• keep :: shamar
    • to preserve, to defend
    • a duty to care for the soil, we need the soil and it needs us.

I would like to suggest that these biblical ideals (Love God, Love Neighbor, Protect the Garden) serve as our reason for practicing Creation Care.

The IPCC suggests that each person living with a carbon budget of 2-3 tonnes per year is the target we should be aiming for. <Of course, businesses must also follow the guidelines, but as they say, “vote with your dollar” and the companies will listen.>

  • Worldwide average = 4 tonnes
  • American average = 21 tonnes
  • That is roughly an 85% decrease in individual emissions.

The factors that have the largest impact on your carbon footprint are:

  • the number of children you choose to have
  • food choices = agricultural methods, meat consumption, plastic wrap, shipping distance, biodiversity
  • Housing = electricity (coal, natural gas), heating and cooling, refrigerator, hot water, washing machine, lighting, landscape maintenance,
  • Personal transport = car, fuel, planes (vs buses and trains)
  • Consumer goods = use of plastic, fast fashion, banking, electronics, healthcare, entertainment, education, lawn

Let’s have a family meeting and see what we can think of . . . remembering that we are focusing on our immediate environment.

When Martin Luther was asked what he would do if the world was ending tomorrow, he replied, “Plant a Tree.”


An Audit

Gasoline: The average American uses 500 gallons per person per year for personal transport

<1.3 gallons per day>

Garbage: The average American throws out 1643 pounds per year

<4.5 pounds per day>

Water: The average American uses 36,500 gallons per year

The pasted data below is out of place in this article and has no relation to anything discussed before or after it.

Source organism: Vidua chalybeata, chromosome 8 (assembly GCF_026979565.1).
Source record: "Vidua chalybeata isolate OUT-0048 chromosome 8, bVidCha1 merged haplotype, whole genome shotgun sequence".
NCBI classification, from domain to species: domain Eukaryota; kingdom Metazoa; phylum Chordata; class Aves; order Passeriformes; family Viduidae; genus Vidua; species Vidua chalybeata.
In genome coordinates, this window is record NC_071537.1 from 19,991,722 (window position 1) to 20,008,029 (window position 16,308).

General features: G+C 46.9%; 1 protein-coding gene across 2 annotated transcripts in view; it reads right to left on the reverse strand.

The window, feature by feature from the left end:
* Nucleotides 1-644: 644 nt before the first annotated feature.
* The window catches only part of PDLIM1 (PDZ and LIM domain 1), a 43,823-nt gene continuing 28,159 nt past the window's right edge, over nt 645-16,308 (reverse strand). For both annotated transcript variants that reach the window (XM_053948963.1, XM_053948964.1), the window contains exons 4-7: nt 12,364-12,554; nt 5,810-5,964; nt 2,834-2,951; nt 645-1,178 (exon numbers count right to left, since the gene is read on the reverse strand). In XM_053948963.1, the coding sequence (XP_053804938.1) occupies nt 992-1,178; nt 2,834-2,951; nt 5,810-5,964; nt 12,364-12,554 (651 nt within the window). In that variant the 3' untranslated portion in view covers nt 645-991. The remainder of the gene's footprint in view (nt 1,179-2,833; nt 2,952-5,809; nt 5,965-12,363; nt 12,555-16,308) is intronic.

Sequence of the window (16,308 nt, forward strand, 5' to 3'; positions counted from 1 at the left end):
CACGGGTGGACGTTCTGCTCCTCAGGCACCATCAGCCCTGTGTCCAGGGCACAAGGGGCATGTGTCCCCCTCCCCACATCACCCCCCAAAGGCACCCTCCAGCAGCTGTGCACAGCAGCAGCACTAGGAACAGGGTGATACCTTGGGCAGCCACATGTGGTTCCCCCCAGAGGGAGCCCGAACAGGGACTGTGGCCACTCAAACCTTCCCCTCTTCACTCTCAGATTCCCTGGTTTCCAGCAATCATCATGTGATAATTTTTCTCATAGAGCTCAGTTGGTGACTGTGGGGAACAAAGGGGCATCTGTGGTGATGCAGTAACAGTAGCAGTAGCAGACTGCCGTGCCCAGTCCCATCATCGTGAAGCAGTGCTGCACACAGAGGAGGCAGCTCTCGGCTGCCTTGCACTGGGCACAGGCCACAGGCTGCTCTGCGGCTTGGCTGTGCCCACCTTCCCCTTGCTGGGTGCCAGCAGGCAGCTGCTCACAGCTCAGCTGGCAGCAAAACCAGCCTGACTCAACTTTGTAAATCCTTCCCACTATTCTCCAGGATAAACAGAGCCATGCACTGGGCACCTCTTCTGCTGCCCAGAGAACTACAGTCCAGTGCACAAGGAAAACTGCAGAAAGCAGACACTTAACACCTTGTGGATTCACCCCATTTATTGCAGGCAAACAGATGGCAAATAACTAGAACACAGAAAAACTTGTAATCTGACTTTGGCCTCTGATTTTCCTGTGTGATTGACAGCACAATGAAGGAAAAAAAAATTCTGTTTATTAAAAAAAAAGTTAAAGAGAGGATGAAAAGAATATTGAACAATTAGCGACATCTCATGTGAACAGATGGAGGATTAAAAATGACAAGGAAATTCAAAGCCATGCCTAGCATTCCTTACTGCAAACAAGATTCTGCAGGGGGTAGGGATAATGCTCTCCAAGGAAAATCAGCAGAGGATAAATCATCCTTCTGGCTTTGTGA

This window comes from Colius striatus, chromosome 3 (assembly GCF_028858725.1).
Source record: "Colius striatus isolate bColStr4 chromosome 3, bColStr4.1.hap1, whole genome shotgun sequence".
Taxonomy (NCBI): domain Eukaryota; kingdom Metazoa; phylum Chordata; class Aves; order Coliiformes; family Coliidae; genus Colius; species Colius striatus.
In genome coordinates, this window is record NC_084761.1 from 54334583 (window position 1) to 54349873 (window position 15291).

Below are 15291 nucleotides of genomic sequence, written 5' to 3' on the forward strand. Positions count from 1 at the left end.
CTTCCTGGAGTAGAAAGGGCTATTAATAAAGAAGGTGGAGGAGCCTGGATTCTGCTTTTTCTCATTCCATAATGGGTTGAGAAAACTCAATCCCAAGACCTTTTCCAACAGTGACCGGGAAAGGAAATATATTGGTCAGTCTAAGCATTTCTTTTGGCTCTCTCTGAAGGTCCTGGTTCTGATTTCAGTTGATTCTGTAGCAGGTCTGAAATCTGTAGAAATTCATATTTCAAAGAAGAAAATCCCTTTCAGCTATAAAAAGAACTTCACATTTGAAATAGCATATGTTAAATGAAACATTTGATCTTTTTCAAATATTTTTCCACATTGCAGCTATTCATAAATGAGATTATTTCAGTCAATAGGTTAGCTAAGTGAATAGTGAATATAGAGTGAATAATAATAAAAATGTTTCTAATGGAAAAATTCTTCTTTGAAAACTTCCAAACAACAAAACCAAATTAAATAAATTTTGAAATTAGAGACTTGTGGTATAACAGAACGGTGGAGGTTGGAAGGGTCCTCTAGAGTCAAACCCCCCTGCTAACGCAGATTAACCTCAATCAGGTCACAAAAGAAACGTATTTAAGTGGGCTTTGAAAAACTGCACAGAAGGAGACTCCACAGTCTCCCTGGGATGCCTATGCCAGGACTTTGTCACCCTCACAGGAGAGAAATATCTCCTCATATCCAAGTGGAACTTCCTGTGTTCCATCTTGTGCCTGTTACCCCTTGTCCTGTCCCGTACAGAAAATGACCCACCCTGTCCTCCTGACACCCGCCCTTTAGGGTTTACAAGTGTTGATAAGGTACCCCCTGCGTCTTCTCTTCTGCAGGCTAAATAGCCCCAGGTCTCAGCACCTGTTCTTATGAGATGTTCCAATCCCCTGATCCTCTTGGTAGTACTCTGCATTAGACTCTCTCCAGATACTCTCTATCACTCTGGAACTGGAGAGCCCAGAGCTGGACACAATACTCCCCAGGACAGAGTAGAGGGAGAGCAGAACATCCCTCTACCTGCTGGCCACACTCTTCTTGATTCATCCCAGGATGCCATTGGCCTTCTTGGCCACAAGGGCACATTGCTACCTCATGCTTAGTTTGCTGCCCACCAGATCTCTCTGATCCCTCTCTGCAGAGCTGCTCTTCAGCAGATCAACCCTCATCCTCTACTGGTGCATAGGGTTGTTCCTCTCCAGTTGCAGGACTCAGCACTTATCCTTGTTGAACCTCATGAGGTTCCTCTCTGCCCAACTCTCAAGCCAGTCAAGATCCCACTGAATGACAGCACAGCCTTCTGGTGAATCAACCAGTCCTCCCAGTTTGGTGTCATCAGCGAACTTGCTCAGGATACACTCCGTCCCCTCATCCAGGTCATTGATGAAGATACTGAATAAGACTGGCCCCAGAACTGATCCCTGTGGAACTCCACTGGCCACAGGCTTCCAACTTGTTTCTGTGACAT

<100 gallons per person per day>

Consumer Goods: The average American spends $12,000 per year

<$33 per day>

Food: The average American household spends $7000 per year

<$19 per day>

<$4050 at home, $3150 away from home, $483 alcohol>

Electricity: The average American household uses 12,000 kwh per year

<30 kwh per day>

Natural Gas and Propane: The average American household uses 1100 therms per year

❤ therms per day>

Advent 2018

Advent —   Here is last year’s blog post on Advent. It is much more my philosophy and this year’s post is more pragmatic.

Since renewing my commitment to live a small and regenerative life I notice areas where we are doing ok, but could definitely make some improvements. This year, Advent is getting a slight makeover.

Last year: Advent wreath with paraffin candles, and plastic bits and bobs attached to a wreath frame.

Not too bad, but I wanted to look at how the candles of Advent could be carried forward through the year, how we could use non-paraffin candles, and how the wreath itself could be changed for one that could reflect the seasons.

image

What I’ve come up with is a wreath made from our grapevines, sitting on cardboard, with glass candle holders, beeswax candles, and seasonal decor filling up the spaces between the candles. Ideally (and ultimately), I want Kelly to bring in a round of wood just the size of the wreath so that it becomes its own little table/stool/home altar.

I melt beeswax into little plastic tea light cups (that I use over and over again). I do have to buy the wicks, but I try to find the hemp ones. About 4 years ago I bought 2 pounds of beeswax and we are still using it for candles and salves. Bees are hopefully getting added to our little farm sometime in the next few Springs. That should make the beeswax even better!

image

Each evening of Advent, we light the candle(s) and this year we are reading David Cole’s A Celtic Advent..It is a quiet, peaceful transition into the darker evenings. It lends itself to less television and more reading.  Just the way I like it!

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What I’m reading:  The Celtic Way of Prayer, New York 2140, A Celtic Advent

What I’m listening to: The Last Star and Harry Potter 1 (Sad, but true fact: When we first got Jasper we listened to HP audiobooks every night as a family. Jasper always fell asleep and I would carry him to his bed and then go to bed. Now, he sleeps best if Jim Dale is reading in the background.)

What I’m watching:  Nothing this week

What I’m learning in Welsh:  Lots of vocabulary, a bit of grammar.

  • animals
  • months
  • seasons
  • numbers
  • days
  • plus a ton of review

What I’m thinking about:  Rainwater collection systems, gravity fed household water supply, designing a “sustainable village” for an author, and Advent.